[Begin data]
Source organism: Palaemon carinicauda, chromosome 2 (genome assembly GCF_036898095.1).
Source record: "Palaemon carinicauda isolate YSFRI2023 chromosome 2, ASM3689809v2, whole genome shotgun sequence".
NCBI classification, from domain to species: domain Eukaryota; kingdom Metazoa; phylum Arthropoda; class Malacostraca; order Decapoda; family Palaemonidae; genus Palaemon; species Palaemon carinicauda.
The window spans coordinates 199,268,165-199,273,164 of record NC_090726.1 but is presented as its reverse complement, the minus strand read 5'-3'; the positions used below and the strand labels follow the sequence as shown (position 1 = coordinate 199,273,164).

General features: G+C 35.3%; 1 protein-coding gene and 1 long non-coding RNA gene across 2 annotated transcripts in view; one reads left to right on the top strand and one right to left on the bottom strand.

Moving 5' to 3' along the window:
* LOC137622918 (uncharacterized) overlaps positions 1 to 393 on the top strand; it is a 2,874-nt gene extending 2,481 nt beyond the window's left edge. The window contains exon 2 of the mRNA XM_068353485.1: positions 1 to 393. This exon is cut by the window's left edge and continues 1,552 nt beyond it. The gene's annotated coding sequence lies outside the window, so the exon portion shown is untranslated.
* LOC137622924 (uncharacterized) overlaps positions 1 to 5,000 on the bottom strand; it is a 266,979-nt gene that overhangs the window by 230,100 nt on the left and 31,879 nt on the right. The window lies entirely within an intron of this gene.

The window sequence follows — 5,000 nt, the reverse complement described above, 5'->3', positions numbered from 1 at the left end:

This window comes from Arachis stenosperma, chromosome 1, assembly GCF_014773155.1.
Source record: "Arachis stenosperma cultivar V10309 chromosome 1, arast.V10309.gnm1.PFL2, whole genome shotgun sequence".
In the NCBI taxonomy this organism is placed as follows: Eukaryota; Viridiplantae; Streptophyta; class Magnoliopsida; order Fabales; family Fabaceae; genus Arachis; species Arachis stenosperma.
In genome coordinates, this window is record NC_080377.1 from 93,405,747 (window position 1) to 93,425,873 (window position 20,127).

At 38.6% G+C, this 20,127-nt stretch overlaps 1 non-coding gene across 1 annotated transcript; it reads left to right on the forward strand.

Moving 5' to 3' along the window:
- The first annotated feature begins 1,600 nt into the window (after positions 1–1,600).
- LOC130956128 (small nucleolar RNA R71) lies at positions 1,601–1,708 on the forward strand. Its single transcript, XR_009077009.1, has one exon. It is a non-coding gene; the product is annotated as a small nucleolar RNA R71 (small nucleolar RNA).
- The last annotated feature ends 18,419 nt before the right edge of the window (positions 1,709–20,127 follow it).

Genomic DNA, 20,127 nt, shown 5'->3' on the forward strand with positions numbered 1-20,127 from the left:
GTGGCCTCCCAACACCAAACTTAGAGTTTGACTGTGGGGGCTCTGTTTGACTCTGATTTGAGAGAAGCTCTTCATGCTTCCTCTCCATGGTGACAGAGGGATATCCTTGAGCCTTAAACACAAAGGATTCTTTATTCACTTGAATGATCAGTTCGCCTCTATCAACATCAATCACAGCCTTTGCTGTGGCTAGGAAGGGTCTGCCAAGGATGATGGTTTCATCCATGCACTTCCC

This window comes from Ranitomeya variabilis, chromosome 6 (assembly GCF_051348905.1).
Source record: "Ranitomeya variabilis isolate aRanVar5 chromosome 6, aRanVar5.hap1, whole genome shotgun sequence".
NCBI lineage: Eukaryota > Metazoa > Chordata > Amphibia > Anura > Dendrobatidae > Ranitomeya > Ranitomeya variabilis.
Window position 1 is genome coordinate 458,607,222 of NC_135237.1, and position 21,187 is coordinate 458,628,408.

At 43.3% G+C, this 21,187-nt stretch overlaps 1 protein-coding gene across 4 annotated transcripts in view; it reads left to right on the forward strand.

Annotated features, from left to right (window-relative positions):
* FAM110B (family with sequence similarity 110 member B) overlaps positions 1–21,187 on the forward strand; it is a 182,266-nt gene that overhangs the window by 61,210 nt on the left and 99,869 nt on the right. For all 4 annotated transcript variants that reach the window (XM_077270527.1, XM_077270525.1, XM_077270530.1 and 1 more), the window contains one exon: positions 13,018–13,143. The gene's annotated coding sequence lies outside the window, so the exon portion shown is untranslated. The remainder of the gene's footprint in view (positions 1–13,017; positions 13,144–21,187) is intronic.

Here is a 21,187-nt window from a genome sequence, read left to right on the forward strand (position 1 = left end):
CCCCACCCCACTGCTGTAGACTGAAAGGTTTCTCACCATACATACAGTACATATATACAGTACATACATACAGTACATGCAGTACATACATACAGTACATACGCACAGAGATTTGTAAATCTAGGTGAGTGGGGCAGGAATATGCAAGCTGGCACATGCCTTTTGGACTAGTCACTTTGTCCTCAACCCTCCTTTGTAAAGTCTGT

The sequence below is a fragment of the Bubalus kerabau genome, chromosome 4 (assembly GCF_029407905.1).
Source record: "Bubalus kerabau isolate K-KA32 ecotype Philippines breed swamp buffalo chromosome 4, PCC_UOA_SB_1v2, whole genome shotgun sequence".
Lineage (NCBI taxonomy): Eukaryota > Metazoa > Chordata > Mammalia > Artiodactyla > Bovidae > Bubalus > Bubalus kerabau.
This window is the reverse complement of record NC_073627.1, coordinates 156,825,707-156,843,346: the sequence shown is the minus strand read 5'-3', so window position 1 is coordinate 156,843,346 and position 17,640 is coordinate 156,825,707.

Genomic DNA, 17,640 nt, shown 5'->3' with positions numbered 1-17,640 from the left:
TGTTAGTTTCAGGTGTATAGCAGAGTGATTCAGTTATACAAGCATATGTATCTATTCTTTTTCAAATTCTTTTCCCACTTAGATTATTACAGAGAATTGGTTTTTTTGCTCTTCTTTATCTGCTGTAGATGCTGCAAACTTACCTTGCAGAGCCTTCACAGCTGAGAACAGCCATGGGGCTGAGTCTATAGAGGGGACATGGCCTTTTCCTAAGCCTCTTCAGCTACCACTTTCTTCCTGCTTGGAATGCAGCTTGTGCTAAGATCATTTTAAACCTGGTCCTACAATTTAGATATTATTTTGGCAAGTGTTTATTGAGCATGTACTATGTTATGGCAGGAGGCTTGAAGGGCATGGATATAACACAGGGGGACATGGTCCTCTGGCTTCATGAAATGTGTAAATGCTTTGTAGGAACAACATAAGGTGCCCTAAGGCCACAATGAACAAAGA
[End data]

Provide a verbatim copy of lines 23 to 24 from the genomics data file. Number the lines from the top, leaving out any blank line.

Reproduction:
NCBI lineage: Eukaryota > Metazoa > Chordata > Amphibia > Anura > Dendrobatidae > Ranitomeya > Ranitomeya variabilis.
Window position 1 is genome coordinate 458,607,222 of NC_135237.1, and position 21,187 is coordinate 458,628,408.